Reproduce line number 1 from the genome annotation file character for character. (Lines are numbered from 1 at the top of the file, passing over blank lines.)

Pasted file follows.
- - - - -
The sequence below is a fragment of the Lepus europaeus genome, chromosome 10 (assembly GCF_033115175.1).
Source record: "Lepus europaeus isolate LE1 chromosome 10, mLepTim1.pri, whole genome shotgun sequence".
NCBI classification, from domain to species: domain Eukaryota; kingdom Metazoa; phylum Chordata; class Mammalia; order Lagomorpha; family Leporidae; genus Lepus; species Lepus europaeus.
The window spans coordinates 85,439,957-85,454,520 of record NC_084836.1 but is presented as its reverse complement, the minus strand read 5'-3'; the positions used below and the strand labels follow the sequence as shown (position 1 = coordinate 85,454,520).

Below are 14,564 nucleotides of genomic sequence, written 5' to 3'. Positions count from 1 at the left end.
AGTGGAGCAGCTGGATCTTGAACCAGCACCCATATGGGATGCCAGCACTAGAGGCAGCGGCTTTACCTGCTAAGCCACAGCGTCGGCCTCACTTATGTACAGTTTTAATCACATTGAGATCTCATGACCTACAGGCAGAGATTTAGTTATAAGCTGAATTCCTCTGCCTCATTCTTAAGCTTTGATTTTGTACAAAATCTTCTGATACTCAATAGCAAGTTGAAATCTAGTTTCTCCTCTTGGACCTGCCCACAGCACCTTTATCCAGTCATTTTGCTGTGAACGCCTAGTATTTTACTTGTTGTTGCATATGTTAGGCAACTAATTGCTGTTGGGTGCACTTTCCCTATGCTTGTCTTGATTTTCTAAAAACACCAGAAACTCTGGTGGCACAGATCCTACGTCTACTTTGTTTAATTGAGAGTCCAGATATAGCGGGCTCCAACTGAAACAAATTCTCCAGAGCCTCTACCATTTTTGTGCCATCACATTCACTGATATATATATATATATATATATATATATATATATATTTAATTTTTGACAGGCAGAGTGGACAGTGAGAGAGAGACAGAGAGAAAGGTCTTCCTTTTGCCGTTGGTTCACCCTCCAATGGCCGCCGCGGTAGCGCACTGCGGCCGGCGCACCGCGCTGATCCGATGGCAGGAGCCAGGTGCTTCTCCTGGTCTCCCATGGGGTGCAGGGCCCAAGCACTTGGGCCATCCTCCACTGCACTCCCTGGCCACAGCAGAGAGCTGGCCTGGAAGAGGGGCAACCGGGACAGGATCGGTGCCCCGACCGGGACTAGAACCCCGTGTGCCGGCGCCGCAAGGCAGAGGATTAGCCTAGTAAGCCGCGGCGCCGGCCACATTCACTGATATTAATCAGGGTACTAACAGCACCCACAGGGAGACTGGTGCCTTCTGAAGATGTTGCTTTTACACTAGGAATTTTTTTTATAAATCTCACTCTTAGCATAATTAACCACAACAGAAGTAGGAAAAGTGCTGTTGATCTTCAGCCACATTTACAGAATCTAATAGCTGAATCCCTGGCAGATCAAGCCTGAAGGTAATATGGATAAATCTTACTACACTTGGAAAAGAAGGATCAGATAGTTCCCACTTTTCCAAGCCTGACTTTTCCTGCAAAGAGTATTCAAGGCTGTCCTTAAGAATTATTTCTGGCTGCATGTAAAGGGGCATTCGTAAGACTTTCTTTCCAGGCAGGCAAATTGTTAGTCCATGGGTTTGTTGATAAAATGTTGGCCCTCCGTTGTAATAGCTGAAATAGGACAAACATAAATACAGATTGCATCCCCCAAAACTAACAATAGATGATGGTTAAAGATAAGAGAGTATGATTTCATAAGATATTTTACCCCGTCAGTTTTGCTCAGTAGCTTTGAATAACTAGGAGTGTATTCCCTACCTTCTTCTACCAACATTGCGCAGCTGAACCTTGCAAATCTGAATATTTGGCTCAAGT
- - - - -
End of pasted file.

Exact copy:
The sequence below is a fragment of the Lepus europaeus genome, chromosome 10 (assembly GCF_033115175.1).